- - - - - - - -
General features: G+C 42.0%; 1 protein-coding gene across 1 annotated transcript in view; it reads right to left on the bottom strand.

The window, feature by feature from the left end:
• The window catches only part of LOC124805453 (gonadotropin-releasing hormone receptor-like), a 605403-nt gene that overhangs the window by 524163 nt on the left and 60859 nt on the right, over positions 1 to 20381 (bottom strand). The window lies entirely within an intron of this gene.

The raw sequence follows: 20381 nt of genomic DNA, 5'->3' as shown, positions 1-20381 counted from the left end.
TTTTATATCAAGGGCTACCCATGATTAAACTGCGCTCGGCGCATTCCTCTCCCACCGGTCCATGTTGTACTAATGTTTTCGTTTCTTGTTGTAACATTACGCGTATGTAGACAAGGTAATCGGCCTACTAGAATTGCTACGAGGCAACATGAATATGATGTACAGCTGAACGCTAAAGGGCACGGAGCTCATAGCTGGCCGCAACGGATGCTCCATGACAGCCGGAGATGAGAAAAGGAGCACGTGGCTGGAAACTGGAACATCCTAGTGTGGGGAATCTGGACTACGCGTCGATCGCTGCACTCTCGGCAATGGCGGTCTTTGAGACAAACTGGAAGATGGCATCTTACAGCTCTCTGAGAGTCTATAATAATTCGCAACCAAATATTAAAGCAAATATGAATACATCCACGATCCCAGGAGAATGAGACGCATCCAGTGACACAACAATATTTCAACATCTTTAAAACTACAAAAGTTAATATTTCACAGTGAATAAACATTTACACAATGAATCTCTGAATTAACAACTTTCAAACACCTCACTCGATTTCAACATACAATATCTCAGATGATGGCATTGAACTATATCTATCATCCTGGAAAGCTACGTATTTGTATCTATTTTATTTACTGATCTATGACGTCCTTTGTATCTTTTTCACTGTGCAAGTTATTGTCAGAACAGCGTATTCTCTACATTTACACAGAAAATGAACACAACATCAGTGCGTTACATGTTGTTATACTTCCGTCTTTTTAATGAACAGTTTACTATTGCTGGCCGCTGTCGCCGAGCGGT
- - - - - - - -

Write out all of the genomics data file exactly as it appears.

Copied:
General features: G+C 42.0%; 1 protein-coding gene across 1 annotated transcript in view; it reads right to left on the bottom strand.

The window, feature by feature from the left end:
• The window catches only part of LOC124805453 (gonadotropin-releasing hormone receptor-like), a 605403-nt gene that overhangs the window by 524163 nt on the left and 60859 nt on the right, over positions 1 to 20381 (bottom strand). The window lies entirely within an intron of this gene.

The raw sequence follows: 20381 nt of genomic DNA, 5'->3' as shown, positions 1-20381 counted from the left end.
TTTTATATCAAGGGCTACCCATGATTAAACTGCGCTCGGCGCATTCCTCTCCCACCGGTCCATGTTGTACTAATGTTTTCGTTTCTTGTTGTAACATTACGCGTATGTAGACAAGGTAATCGGCCTACTAGAATTGCTACGAGGCAACATGAATATGATGTACAGCTGAACGCTAAAGGGCACGGAGCTCATAGCTGGCCGCAACGGATGCTCCATGACAGCCGGAGATGAGAAAAGGAGCACGTGGCTGGAAACTGGAACATCCTAGTGTGGGGAATCTGGACTACGCGTCGATCGCTGCACTCTCGGCAATGGCGGTCTTTGAGACAAACTGGAAGATGGCATCTTACAGCTCTCTGAGAGTCTATAATAATTCGCAACCAAATATTAAAGCAAATATGAATACATCCACGATCCCAGGAGAATGAGACGCATCCAGTGACACAACAATATTTCAACATCTTTAAAACTACAAAAGTTAATATTTCACAGTGAATAAACATTTACACAATGAATCTCTGAATTAACAACTTTCAAACACCTCACTCGATTTCAACATACAATATCTCAGATGATGGCATTGAACTATATCTATCATCCTGGAAAGCTACGTATTTGTATCTATTTTATTTACTGATCTATGACGTCCTTTGTATCTTTTTCACTGTGCAAGTTATTGTCAGAACAGCGTATTCTCTACATTTACACAGAAAATGAACACAACATCAGTGCGTTACATGTTGTTATACTTCCGTCTTTTTAATGAACAGTTTACTATTGCTGGCCGCTGTCGCCGAGCGGT